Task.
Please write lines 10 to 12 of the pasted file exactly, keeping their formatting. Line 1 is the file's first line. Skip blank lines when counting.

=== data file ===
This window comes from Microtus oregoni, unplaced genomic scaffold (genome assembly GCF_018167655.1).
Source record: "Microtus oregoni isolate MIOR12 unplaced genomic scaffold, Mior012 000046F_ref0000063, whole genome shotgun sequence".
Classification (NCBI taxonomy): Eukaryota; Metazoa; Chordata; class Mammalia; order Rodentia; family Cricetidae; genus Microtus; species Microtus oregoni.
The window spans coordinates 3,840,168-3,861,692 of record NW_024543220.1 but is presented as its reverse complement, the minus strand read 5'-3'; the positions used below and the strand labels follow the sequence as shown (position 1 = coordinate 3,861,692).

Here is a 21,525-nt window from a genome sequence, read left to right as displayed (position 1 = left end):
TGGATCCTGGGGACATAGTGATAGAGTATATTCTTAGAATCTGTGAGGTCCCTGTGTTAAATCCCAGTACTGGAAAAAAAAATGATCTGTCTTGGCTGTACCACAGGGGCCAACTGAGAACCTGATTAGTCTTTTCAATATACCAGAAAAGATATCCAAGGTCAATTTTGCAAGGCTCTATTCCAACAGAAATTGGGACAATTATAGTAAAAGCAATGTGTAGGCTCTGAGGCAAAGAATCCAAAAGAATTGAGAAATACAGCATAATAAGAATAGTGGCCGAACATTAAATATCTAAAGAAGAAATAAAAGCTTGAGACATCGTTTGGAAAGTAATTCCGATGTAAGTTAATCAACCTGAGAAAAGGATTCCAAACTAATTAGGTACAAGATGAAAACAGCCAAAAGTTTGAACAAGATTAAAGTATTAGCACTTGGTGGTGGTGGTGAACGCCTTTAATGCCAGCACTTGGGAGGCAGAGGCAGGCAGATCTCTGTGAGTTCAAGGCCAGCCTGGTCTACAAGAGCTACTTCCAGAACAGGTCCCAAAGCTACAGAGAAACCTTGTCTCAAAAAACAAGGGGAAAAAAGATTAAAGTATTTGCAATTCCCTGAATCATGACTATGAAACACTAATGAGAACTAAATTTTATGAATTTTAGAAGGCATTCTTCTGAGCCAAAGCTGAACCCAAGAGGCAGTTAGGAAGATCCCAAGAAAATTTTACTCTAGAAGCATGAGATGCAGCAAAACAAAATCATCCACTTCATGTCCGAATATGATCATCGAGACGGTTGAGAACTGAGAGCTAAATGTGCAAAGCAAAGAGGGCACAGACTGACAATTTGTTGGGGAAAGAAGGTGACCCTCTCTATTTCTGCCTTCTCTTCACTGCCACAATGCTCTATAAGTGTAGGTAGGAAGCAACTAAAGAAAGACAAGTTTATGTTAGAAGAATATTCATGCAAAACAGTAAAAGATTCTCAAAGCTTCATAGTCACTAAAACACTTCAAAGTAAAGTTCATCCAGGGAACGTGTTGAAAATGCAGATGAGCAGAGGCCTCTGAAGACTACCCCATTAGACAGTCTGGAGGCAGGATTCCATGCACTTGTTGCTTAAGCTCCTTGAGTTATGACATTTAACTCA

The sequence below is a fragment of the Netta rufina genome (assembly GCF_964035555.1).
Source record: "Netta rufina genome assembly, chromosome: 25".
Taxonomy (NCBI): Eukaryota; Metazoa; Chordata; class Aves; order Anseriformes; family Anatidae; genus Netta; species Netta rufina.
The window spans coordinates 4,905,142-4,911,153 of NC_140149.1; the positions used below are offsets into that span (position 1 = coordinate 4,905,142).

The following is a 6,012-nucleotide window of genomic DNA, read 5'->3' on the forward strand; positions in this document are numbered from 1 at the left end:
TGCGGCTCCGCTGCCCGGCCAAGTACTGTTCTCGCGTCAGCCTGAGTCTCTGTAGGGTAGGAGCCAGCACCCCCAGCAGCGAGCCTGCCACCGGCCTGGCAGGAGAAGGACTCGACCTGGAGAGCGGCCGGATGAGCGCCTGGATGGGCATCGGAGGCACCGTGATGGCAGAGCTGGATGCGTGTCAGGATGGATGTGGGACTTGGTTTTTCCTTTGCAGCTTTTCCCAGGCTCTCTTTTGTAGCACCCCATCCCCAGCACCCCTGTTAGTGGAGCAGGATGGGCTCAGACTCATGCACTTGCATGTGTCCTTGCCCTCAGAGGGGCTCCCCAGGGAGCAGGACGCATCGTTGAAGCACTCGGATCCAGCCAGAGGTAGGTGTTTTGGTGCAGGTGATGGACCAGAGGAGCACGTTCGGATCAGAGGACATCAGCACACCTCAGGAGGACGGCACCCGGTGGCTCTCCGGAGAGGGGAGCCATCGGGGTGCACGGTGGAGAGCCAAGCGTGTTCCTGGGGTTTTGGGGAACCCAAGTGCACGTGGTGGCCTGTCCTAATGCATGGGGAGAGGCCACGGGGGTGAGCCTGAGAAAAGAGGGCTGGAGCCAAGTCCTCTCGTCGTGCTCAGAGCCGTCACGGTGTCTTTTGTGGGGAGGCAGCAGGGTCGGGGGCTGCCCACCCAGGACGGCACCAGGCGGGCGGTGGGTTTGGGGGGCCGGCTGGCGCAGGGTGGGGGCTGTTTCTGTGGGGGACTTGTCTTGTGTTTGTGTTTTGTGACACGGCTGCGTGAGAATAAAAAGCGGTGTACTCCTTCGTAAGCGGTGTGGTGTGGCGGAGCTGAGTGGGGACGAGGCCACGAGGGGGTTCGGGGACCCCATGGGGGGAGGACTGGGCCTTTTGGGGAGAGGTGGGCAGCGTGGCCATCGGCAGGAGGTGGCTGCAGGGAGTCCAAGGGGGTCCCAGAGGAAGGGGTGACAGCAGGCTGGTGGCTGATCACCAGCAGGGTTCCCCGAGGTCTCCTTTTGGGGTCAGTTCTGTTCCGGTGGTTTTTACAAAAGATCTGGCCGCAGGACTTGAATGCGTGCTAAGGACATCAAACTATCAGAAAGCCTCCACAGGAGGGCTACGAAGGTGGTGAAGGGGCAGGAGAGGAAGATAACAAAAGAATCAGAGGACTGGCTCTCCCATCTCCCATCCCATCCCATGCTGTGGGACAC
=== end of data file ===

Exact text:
The window spans coordinates 4,905,142-4,911,153 of NC_140149.1; the positions used below are offsets into that span (position 1 = coordinate 4,905,142).

The following is a 6,012-nucleotide window of genomic DNA, read 5'->3' on the forward strand; positions in this document are numbered from 1 at the left end:
TGCGGCTCCGCTGCCCGGCCAAGTACTGTTCTCGCGTCAGCCTGAGTCTCTGTAGGGTAGGAGCCAGCACCCCCAGCAGCGAGCCTGCCACCGGCCTGGCAGGAGAAGGACTCGACCTGGAGAGCGGCCGGATGAGCGCCTGGATGGGCATCGGAGGCACCGTGATGGCAGAGCTGGATGCGTGTCAGGATGGATGTGGGACTTGGTTTTTCCTTTGCAGCTTTTCCCAGGCTCTCTTTTGTAGCACCCCATCCCCAGCACCCCTGTTAGTGGAGCAGGATGGGCTCAGACTCATGCACTTGCATGTGTCCTTGCCCTCAGAGGGGCTCCCCAGGGAGCAGGACGCATCGTTGAAGCACTCGGATCCAGCCAGAGGTAGGTGTTTTGGTGCAGGTGATGGACCAGAGGAGCACGTTCGGATCAGAGGACATCAGCACACCTCAGGAGGACGGCACCCGGTGGCTCTCCGGAGAGGGGAGCCATCGGGGTGCACGGTGGAGAGCCAAGCGTGTTCCTGGGGTTTTGGGGAACCCAAGTGCACGTGGTGGCCTGTCCTAATGCATGGGGAGAGGCCACGGGGGTGAGCCTGAGAAAAGAGGGCTGGAGCCAAGTCCTCTCGTCGTGCTCAGAGCCGTCACGGTGTCTTTTGTGGGGAGGCAGCAGGGTCGGGGGCTGCCCACCCAGGACGGCACCAGGCGGGCGGTGGGTTTGGGGGGCCGGCTGGCGCAGGGTGGGGGCTGTTTCTGTGGGGGACTTGTCTTGTGTTTGTGTTTTGTGACACGGCTGCGTGAGAATAAAAAGCGGTGTACTCCTTCGTAAGCGGTGTGGTGTGGCGGAGCTGAGTGGGGACGAGGCCACGAGGGGGTTCGGGGACCCCATGGGGGGAGGACTGGGCCTTTTGGGGAGAGGTGGGCAGCGTGGCCATCGGCAGGAGGTGGCTGCAGGGAGTCCAAGGGGGTCCCAGAGGAAGGGGTGACAGCAGGCTGGTGGCTGATCACCAGCAGGGTTCCCCGAGGTCTCCTTTTGGGGTCAGTTCTGTTCCGGTGGTTTTTACAAAAGATCTGGCCGCAGGACTTGAATGCGTGCTAAGGACATCAAACTATCAGAAAGCCTCCACAGGAGGGCTACGAAGGTGGTGAAGGGGCAGGAGAGGAAGATAACAAAAGAATCAGAGGACTGGCTCTCCCATCTCCCATCCCATCCCATGCTGTGGGACAC